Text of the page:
City Councilor Michelle Wu will face fellow city councilor and mayoral candidate Annissa Essaibi George in Boston's November election, ensuring that the city's next elected mayor will, for the first time ever, be a woman and a person of color.
After a long Tuesday evening with practically no results from City Hall, The Associated Press declared victory for Wu around 3 a.m. Wednesday morning. At that hour, Wu held a sizable lead against her three biggest contenders, with fewer than half of precincts reporting.
It wasn't until hours later, at around 10 a.m., that AP called the final race slot for Essaibi George, with 100% of precincts reporting.
But that didn't stop the candidates from making their own predictions about how the race would end up.
Before midnight, Wu declared victory with very little of the vote tally released. Essaibi George exited her Dorchester watch party saying her campaign felt confident the results would be in her favor, and their two top rivals, acting Mayor Kim Janey and City Councilor Andrea Campbell, both conceded by around midnight.
By that time, less than 1% of precincts were reported. Election workers, who needed to continue counting ballots overnight as required by state law, said they were ensuring those who voted by mail did not also cast ballots in person.
As Wu declared victory Tuesday night, she thanked her rivals and supporters, saying the results, when they come in, would make clear the decision Boston will face in November.
"This is a choice about whether City Hall tackles our biggest challenges with bold solutions, or we nibble around the edges of the status quo," she said, speaking to a crowd at her election night party in Roslindale.
Speaking to a crowd in Dorchester Tuesday night, Essaibi George expressed confidence that she will be Boston's next mayor, but stopped short of declaring victory.
"We need to make sure every vote is counted. It doesn't mean we won't celebrate, but we need to make sure every voter is counted," she said.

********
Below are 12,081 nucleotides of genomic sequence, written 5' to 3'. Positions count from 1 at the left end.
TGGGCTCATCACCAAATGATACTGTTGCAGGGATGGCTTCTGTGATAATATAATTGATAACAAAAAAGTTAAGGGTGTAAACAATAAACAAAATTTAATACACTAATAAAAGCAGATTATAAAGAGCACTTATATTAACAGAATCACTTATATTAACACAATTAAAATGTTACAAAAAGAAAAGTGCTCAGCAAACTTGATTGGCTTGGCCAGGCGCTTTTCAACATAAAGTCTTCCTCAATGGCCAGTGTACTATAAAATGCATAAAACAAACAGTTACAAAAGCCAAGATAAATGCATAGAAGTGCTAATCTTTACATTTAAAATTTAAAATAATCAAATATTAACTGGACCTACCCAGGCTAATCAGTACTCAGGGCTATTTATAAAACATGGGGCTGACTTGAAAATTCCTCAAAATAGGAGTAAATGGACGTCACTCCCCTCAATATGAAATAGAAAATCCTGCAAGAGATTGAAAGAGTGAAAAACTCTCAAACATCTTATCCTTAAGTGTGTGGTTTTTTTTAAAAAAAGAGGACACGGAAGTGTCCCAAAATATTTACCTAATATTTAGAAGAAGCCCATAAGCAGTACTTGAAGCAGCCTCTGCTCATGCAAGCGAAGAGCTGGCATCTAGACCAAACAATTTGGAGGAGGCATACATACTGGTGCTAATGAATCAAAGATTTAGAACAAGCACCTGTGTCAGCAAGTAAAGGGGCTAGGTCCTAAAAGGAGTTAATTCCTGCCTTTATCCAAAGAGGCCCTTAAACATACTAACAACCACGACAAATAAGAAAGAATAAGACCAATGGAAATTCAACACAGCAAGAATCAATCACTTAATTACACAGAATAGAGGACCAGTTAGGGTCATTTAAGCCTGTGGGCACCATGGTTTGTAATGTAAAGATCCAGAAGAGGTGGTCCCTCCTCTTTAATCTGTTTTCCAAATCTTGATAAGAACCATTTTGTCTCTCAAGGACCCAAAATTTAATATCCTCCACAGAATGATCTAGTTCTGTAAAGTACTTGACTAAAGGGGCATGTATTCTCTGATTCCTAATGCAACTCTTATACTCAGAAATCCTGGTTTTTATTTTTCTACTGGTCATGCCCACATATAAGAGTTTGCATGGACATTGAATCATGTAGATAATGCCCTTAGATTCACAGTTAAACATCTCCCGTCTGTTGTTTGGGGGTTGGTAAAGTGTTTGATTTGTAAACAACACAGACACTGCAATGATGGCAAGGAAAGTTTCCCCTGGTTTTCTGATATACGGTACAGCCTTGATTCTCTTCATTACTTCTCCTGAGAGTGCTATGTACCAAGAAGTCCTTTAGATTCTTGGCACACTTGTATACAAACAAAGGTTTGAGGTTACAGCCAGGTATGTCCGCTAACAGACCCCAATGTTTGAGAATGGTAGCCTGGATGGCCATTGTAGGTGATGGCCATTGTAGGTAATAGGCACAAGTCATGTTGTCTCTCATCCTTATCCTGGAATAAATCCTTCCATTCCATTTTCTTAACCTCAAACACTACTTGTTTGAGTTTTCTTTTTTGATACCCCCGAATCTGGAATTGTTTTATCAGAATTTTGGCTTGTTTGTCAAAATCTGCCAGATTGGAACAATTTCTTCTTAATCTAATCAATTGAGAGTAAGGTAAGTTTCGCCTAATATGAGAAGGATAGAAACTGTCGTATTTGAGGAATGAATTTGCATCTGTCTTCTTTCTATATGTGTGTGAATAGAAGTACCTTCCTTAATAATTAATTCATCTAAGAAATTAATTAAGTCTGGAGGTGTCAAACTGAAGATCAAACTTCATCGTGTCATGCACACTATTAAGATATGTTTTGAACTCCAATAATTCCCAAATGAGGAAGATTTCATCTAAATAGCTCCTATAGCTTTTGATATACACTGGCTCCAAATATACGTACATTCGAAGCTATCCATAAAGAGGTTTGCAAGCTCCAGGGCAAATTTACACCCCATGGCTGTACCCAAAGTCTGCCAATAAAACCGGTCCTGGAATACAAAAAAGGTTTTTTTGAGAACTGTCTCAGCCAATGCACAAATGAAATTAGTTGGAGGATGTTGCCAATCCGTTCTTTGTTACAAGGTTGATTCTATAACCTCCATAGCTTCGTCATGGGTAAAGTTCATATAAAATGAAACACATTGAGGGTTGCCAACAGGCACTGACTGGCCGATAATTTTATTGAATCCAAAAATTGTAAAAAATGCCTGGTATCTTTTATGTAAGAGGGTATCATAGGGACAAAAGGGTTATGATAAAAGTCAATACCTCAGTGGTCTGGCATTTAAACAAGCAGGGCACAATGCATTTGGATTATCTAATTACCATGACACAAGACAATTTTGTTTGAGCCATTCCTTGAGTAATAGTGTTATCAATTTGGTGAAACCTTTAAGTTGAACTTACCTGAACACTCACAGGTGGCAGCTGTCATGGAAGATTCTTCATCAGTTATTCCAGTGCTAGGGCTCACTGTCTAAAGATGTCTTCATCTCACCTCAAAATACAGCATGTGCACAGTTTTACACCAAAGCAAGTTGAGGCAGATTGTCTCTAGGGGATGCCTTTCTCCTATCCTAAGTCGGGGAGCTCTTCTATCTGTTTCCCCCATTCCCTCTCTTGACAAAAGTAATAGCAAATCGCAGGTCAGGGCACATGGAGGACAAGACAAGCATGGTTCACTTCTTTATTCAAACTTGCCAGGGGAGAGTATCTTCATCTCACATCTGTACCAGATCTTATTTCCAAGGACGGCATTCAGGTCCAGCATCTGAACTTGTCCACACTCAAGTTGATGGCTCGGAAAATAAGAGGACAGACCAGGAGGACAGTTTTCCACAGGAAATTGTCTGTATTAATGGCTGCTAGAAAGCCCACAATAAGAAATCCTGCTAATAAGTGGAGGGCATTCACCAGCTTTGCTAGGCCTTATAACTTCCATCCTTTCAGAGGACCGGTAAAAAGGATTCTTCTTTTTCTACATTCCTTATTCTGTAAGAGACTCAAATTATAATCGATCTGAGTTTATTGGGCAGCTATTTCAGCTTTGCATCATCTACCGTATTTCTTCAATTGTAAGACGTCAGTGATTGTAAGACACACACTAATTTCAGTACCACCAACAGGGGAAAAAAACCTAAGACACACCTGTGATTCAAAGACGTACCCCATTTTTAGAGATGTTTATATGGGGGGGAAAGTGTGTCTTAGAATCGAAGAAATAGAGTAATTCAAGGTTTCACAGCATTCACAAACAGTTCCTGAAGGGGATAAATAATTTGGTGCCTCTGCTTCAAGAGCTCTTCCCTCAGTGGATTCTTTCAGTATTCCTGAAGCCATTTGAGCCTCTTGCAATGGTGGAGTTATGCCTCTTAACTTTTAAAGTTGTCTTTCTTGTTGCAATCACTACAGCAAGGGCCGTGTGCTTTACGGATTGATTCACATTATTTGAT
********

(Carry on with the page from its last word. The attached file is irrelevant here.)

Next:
Campbell, meanwhile, told her supporters she had called Wu and Essaibi George to concede.
Janey did not appear at her own election night party, where a representative told the crowd of supporters to go home and get some rest before they examined the unofficial results Wednesday. Just after midnight, her campaign released a concession statement.
"While we are still waiting on some results, it appears that we have come up short in the election," Janey said in the statement. "I want to congratulate Michelle Wu and Annissa Essaibi George on their victories this evening. This was a spirited and historic race, and I wish them both luck in the final election."
Janey already made history by becoming the first woman and first person of color to lead the city as acting mayor.
Recent polls had shown Wu was leading the field with a tight race for the second spot between Janey, Campbell and Essaibi George. John Barros, the city's former economic development director, came in at a distant fifth in the polls, behind the four women in the race. By Wednesday morning, it appeared Barros had not overcome those projections; he had secured about 3% of the vote total, with 100% of precincts reporting.
In all, 108,181 ballots were cast in Boston, which is slightly less than a quarter of all registered voters in the city. In 2013, the last mayoral election without an incumbent, about 113,000 people pulled the lever for a candidate.
November's election will be the first time that Boston does not elect a white man to be mayor.
There are stark differences between Essaibi George and Wu, who has been described as a darling of progressives and was endorsed by Massachusetts Sen. Elizabeth Warren. There are big differences in their platforms when it comes to policing, rent control and transportation, with Essaibi George voicing that on those issues, she is a lot more moderate. Of the candidates, she delivered the most vocal opposition to the idea of defunding the city's police department.
Boston voters also turned out to cast ballots in the city's competitive city council races, including narrowing a crowded field of candidates for four at-large seats.